I’m not trying to make light of what happened that night, but I’m still not sure what actually DID happen. I’ve read many differing opinions from different theologies about how my standing with God changed or my heart changed but I’ve never been fully convinced of any of them. The only thing I know that changed was that I stopped cussing at school. I was a pretty foul-mouthed 8th grader while at school who would supernaturally change into a very well-behaved pastor’s son once I got off the bus. I can’t remember consciously making a decision to stop cussing, but somehow I just stopped (only to start again once I got into my 30’s).
That being said, I don’t know that I actually changed. Other than my speech, nothing about my behavior really improved and in some ways it actually got worse (I was a 14 year-old male. Use your imagination). Was I a Christian? I guess by most people’s standard I was. I had prayed the prayer deemed necessary to be one and, thus, go to Heaven. I read the Bible (occasionally). I was active in church activities (all. the. time). I knew the right answers. I looked the part. But I don’t know what exactly had been made new inside of me.
Interesting, isn’t it, that the description of myself could also be a description of a Pharisee. They had all the appearances of being holy and godly and yet Jesus described them as “whitewashed tombs”. They were still dead inside because they clung to their ability to do all the right things themselves instead of trusting God to actually make them right. They knew nothing of what Jesus was offering: eternal life.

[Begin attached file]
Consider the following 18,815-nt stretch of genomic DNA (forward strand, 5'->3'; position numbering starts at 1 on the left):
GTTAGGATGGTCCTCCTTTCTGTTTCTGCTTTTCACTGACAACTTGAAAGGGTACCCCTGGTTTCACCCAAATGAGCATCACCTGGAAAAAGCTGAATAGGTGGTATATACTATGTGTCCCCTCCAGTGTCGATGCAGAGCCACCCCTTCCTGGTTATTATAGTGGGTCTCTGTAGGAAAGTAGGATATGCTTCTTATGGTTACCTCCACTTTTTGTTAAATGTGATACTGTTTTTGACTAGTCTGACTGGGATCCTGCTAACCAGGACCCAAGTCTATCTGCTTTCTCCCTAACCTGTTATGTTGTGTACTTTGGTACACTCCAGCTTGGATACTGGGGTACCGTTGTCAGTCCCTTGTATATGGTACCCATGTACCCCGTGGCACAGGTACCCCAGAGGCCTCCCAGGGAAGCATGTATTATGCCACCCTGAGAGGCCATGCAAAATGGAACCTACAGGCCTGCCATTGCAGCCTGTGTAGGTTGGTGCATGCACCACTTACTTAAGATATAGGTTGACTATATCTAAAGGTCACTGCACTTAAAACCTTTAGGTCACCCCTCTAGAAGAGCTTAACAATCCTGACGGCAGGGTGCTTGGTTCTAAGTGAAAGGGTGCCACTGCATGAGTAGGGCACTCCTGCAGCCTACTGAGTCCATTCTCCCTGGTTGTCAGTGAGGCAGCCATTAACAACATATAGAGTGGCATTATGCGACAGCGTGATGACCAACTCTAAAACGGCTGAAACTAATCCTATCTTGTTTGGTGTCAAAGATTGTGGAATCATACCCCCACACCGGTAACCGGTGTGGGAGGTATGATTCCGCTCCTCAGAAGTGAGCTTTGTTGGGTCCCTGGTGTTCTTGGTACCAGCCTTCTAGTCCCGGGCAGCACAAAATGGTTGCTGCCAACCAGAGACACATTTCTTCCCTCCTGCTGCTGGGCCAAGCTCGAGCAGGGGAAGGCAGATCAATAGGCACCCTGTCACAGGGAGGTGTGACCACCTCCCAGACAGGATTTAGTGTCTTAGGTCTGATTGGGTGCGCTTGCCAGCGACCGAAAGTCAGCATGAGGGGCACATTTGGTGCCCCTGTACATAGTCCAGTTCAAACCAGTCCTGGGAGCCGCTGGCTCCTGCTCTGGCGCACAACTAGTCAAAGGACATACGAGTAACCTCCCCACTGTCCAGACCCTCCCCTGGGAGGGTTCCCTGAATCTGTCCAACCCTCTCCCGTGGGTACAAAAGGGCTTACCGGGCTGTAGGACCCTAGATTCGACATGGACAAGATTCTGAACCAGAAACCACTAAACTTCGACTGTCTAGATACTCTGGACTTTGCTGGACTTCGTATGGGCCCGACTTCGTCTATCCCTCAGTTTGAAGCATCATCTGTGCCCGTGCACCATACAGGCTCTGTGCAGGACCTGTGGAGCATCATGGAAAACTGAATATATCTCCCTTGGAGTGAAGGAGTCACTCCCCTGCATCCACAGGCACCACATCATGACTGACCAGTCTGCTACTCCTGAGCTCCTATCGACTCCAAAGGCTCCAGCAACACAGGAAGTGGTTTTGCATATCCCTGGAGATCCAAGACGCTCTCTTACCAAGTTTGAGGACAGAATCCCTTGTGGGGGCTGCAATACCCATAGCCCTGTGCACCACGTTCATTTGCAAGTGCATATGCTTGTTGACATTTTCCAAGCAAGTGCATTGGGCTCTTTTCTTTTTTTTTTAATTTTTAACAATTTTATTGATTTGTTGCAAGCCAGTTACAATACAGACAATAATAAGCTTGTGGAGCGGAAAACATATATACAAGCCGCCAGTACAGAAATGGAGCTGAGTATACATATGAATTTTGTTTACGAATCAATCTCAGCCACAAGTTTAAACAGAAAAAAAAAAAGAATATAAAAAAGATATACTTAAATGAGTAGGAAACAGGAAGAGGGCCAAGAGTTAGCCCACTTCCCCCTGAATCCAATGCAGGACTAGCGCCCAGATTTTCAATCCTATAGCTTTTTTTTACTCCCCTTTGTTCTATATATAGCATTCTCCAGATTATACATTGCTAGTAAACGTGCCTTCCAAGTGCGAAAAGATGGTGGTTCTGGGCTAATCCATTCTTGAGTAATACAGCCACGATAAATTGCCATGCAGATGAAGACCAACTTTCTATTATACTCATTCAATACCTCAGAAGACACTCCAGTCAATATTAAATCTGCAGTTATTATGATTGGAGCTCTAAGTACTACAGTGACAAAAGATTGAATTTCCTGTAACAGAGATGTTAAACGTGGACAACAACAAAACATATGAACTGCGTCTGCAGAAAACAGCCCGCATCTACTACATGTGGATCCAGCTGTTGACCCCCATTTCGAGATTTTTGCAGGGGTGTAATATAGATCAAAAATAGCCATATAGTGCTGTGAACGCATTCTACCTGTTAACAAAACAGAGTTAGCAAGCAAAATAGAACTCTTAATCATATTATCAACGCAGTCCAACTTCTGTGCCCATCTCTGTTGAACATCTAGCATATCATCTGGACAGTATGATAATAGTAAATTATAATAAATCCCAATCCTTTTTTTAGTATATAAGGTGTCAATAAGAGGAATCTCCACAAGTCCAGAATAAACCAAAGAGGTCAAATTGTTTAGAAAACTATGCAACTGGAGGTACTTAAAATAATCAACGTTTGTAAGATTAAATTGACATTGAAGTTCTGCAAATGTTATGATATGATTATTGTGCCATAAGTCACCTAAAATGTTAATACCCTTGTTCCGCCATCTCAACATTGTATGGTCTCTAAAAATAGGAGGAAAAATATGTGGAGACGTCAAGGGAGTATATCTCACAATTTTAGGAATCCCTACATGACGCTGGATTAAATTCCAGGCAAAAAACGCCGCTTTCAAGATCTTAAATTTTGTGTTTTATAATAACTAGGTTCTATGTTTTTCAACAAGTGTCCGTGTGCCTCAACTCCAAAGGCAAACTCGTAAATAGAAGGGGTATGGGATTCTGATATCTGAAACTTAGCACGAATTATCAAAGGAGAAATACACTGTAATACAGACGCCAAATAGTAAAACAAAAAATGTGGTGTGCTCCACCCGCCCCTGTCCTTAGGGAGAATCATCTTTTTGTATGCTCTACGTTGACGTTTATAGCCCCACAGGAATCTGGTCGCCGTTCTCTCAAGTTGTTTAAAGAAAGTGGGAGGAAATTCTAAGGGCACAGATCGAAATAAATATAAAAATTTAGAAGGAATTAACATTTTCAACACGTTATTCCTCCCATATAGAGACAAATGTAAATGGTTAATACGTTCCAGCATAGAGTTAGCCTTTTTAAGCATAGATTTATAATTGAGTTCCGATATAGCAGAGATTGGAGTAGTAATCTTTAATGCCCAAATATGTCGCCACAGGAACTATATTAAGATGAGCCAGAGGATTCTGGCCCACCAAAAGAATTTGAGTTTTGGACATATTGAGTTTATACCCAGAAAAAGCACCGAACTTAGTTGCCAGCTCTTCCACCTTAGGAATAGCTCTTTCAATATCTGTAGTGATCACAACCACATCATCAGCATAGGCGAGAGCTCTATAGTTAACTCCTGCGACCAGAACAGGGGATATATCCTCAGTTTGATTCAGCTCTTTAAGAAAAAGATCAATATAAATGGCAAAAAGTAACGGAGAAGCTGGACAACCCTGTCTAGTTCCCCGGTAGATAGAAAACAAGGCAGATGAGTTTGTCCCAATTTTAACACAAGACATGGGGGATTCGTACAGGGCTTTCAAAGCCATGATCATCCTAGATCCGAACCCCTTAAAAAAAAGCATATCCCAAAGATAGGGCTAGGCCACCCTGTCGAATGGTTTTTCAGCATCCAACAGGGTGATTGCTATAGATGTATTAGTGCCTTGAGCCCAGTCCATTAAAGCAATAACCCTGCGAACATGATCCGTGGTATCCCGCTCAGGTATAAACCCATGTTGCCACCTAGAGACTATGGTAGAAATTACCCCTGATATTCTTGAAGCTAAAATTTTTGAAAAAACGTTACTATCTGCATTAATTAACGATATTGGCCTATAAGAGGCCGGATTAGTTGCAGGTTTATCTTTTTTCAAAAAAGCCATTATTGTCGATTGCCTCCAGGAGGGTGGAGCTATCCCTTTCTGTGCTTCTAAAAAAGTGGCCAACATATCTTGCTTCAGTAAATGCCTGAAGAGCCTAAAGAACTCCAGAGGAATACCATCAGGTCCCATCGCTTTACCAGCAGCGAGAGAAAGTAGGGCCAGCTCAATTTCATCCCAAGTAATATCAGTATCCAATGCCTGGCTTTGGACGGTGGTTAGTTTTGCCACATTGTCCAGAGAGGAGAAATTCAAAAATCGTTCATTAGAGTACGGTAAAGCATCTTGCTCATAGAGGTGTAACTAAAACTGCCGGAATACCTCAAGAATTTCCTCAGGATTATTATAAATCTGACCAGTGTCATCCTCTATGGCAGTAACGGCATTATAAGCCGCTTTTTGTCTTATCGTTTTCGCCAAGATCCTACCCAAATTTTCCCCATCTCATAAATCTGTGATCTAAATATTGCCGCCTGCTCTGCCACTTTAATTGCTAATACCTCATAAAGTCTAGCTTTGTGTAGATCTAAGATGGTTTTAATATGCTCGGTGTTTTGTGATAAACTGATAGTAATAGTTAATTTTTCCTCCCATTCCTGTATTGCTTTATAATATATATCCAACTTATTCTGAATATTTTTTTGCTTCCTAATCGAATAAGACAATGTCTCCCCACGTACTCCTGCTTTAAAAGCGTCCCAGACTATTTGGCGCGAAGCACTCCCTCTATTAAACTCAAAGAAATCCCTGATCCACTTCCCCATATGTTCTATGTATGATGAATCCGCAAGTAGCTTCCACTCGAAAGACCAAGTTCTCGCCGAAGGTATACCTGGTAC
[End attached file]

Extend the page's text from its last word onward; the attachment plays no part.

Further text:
I think I’ve misunderstood eternal life and I’m willing to bet I’m not alone. I thought it was what happened when I died, but if you read what Jesus has to say about it, then I couldn’t possibly be right. In John 5, Jesus said, “Very truly I tell you, whoever hears my word and believes him who sent me has eternal life and will not be judged but has crossed over from death to life.” Notice he didn’t use the future tense. He said “whoever hears my word and believes him who sent me has eternal life”.
Later on in the same chapter Jesus is talking to Jewish leader and says, “You study the Scriptures diligently because you think that in them you have eternal life. These are the very Scriptures that testify about me, yet you refuse to come to me to have life.” Again, he’s using present tense as though eternal life is something he can give us now. Over and over again, Jesus uses the present tense when telling people about eternal life: